Eight Reasons for U.S. Soccer Fans to Continue Watching the World Cup
As the streets that once held thousands for watch parties are swept clean, and the inevitable myriad articles blaming everyone and anyone for the U.S.’s loss are Tweeted, this is a sad day for U.S. soccer fans. Those of us who follow the team closely are slightly less saddened, however, knowing that the Yanks will take the pitch again in September against the Czech Republic before the 2015 Gold Cup is here. However, for millions of fans who tuned into the World Cup to watch the U.S. and who may have gotten sucked into other matches along the way, this may be the end of their soccer journey.
This is the part of the World Cup where things get more like the soccer we are used to seeing – scoring drops, matches go into extra-time and penalties, and teams seem a step slower after four excruciating matches most likely in nasty heat and humidity. While the drama of who will win the World Cup is there, that may not be enough for casual fans to remain committed to the tournament as they had been previous.
These fans would be foolish to quit on this tournament at this point, however, and here are eight reasons why this World Cup is still must see TV:
1. The drama of Brazil needing to win the World Cup is almost physically apparent.
In the second half of their match against Chile and into extra time, the pressure on the Brazilian players to win was apparent. The fans had quieted and the players looked tense, making simple mistakes and running with their heads down after every blunder. This is a team whose nation is placing all of its hopes and desires on them – a loss means another embarrassing World Cup defeat on their home soil and the citizens have to go back to face economic and geopolitical debates. Can this team handle these immense pressures and win the trophy?
2. Can Germany confirm that it is the juggernaut we always assume they are?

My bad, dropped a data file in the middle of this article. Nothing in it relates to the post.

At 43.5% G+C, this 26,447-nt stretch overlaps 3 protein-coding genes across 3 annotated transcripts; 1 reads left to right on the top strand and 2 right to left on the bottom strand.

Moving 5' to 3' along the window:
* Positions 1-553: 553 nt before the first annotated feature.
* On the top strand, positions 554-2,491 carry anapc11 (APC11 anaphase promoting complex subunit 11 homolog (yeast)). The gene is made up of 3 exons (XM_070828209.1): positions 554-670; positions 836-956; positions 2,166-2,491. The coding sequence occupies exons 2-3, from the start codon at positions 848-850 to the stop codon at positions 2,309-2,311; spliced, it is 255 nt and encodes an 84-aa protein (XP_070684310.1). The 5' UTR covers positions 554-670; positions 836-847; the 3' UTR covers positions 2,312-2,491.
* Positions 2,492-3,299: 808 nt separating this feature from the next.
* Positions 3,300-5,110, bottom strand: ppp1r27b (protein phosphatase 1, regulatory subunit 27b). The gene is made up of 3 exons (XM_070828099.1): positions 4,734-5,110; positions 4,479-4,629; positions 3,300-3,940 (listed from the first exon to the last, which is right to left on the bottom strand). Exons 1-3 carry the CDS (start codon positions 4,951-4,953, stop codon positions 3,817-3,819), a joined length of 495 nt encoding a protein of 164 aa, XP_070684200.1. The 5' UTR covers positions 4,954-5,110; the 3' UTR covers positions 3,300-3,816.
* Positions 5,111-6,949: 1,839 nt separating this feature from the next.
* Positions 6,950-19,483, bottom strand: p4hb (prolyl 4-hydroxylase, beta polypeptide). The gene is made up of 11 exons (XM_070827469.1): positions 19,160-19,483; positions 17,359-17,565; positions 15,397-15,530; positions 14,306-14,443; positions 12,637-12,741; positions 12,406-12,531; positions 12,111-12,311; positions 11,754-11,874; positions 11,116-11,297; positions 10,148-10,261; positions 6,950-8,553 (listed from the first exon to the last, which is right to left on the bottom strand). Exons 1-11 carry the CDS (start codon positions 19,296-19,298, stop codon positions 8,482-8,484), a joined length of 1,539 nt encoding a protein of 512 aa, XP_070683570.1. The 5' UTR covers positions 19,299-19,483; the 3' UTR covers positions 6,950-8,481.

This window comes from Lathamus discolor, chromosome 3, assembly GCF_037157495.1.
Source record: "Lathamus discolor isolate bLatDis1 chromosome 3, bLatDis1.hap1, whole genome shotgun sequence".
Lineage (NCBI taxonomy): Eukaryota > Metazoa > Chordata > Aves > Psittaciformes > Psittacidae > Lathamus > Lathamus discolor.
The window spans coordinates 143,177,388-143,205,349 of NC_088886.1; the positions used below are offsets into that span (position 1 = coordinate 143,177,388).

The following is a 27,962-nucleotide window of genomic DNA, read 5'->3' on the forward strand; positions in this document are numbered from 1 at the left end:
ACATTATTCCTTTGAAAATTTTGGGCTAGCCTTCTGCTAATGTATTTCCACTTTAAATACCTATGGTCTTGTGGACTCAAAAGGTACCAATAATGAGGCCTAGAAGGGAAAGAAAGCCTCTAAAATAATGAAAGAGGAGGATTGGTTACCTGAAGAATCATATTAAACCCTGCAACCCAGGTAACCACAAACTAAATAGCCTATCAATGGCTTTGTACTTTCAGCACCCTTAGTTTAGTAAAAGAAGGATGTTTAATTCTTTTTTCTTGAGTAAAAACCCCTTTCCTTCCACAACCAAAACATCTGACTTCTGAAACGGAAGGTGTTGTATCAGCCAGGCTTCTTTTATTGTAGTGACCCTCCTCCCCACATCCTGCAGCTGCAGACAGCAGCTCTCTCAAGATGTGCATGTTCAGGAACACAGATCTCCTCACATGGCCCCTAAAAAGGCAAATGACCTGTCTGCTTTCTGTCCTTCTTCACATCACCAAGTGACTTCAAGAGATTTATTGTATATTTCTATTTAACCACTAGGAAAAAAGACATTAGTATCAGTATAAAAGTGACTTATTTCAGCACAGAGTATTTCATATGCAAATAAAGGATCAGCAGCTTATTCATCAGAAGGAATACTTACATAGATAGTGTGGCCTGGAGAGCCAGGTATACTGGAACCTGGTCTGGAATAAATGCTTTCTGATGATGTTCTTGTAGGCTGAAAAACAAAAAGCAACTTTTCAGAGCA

For all the press they receive, this German team has some weaknesses, including those exposed by Algeria in the round of 16. They are a bit slow in the back and they have interchangeable forwards. Under Jogi Low, they have rolled to the semifinals and finals of tournaments, only to be knocked out. Is this the year they can affirm their dominance?
3. Are the Netherlands this World Cup’s good guys or bad guys?
The Arjen Robben dive to win the match against Mexico showed the casual fan what long-time Robben watchers know – the guy loves a flop. For as much praise as this team has received for its play, their elimination of a fun-to-watch Mexico side means they now lost that lovable, meme-inspiring image they had prior. Every good tournament needs a “bad guy”, have the Netherlands become that team?
4. Can Belgium win the World Cup to keep their country united?
The Belgium coaches and players were so classy after eliminating the U.S., making it near impossible for U.S. fans to truly hate them. They are young with incredibly skilled players, but on top of that their country is rife with regional debates. I’ll leave it to others to go into the details, but sufficient to say one major region’s political parties (Flanders) has been pushing for independence from the other (Wallonia), with that region’s extremist parties looking for a possible reunification with France. It’s complicated and ugly, but this team is transcending politics in a wonderful way.
5. Everyone should watch James Rodriguez as much as possible.
Colombia is a great soccer nation but this is its first World Cup appearance since it was eliminated in the group stage in 1998. It is missing its alleged best player but may have found a new one in James Rodriguez. This is an exciting underdog team to watch and Rodriguez, as he showed against Uruguay, is an absolute star.
6. Is this one of those “good France” years?
When France’s team is clicking on all cylinders, it is good. Very very good. When it is not (see 2010 in South Africa), it is a spectacle for the tabloids. Despite some initial grumblings over the initial team selections, this France team has performed well on its way to a tough Germany match-up. Maybe overshadowed by some of its UEFA rivals, this is a good team that plays entertaining soccer. Plus their uniforms may be the best remaining in the World Cup.
7. How can anyone not root for Costa Rica to go as far as possible?
Considered also-rans behind the U.S. and Mexico traditionally in CONCACAF, this Costa Rica team has raised eyebrows for its stunning upsets of Italy and Uruguay as well as total team play by its exciting players. The match against Greece caught many people’s attention for their ability to overcome going down to ten men and win in a penalty shootout despite being exhausted. How long will this World Cup’s Cinderella dance?
8. Is this Messi’s time?
Argentina are full of talent, but despite advancing to the quarterfinals they have yet to really show the full extent of their abilities. Belgium is their toughest challenge yet and they will need to shake out of their sleep walking to advance. Lionel Messi hasn’t exactly been sleepwalking in this World Cup, but as his team goes so goes his reputation. Can he carry Argentina past Belgium and the Netherlands/Costa Rica to guide his country to another Brazil World Cup title? Doing so would truly make him the national hero he deserves to be called.